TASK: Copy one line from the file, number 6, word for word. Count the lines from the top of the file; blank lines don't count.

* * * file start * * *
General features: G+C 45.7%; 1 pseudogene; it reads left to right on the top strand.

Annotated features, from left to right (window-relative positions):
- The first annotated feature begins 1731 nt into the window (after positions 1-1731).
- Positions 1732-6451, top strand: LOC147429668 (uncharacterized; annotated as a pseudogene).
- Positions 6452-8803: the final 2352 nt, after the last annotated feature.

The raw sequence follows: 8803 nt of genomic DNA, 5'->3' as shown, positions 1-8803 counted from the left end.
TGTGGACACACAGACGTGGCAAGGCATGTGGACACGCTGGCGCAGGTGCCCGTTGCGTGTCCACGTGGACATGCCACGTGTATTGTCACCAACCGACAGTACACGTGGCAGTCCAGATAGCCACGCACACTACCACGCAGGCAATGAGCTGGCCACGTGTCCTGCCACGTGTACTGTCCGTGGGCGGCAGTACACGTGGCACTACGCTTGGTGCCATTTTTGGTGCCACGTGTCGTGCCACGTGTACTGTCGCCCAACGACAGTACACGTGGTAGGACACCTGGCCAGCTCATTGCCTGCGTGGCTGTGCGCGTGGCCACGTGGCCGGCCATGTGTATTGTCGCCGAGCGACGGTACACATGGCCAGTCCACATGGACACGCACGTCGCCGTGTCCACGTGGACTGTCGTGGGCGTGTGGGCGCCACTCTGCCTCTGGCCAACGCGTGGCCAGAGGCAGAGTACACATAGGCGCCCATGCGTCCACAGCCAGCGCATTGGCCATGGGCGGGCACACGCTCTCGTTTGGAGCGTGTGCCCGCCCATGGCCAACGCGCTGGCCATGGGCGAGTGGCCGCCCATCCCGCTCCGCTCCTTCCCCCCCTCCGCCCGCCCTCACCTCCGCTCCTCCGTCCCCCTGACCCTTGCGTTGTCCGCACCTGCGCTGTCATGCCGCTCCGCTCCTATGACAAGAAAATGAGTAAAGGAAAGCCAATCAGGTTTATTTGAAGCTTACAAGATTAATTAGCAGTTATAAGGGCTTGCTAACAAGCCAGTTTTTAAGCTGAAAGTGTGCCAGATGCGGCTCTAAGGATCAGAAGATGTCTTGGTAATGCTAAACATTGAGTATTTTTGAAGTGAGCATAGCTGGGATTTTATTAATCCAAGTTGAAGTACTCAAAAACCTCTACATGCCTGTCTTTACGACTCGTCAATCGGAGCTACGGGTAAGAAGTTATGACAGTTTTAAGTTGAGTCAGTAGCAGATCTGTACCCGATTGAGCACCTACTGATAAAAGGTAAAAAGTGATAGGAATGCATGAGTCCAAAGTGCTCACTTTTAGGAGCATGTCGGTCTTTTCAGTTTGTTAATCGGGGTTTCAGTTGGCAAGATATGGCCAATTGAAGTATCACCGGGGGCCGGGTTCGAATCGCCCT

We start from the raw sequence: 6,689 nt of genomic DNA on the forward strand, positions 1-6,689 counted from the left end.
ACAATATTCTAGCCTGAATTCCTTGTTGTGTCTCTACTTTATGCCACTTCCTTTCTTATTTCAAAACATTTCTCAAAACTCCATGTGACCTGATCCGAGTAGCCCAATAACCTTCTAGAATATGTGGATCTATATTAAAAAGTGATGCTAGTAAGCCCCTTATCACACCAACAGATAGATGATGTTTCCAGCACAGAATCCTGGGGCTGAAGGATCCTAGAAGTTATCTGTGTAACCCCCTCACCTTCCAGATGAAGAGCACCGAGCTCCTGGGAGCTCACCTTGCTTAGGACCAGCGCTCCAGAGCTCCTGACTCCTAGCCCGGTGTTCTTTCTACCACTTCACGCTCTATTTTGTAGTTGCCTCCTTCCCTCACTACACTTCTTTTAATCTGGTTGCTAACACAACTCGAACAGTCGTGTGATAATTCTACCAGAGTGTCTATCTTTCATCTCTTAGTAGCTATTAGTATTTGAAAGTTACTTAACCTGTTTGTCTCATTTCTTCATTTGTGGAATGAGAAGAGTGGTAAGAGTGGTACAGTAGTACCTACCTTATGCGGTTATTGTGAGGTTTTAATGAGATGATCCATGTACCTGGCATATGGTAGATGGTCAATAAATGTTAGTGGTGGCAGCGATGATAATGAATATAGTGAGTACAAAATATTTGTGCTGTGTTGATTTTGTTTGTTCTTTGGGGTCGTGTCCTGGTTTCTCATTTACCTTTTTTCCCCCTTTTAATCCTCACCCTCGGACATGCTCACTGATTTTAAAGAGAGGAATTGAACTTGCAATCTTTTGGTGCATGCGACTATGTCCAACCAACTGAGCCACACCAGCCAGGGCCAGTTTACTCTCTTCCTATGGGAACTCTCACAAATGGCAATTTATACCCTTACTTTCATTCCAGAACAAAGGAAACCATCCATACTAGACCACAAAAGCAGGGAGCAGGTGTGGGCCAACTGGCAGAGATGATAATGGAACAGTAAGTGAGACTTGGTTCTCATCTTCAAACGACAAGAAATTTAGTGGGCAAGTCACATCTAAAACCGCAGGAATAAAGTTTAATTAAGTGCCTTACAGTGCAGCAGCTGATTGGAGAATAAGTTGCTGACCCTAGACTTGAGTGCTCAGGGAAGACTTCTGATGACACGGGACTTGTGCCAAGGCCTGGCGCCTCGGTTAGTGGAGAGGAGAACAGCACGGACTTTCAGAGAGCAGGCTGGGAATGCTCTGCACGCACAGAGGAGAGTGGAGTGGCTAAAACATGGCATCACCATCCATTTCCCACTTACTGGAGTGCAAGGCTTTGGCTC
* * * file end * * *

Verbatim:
The raw sequence follows: 8803 nt of genomic DNA, 5'->3' as shown, positions 1-8803 counted from the left end.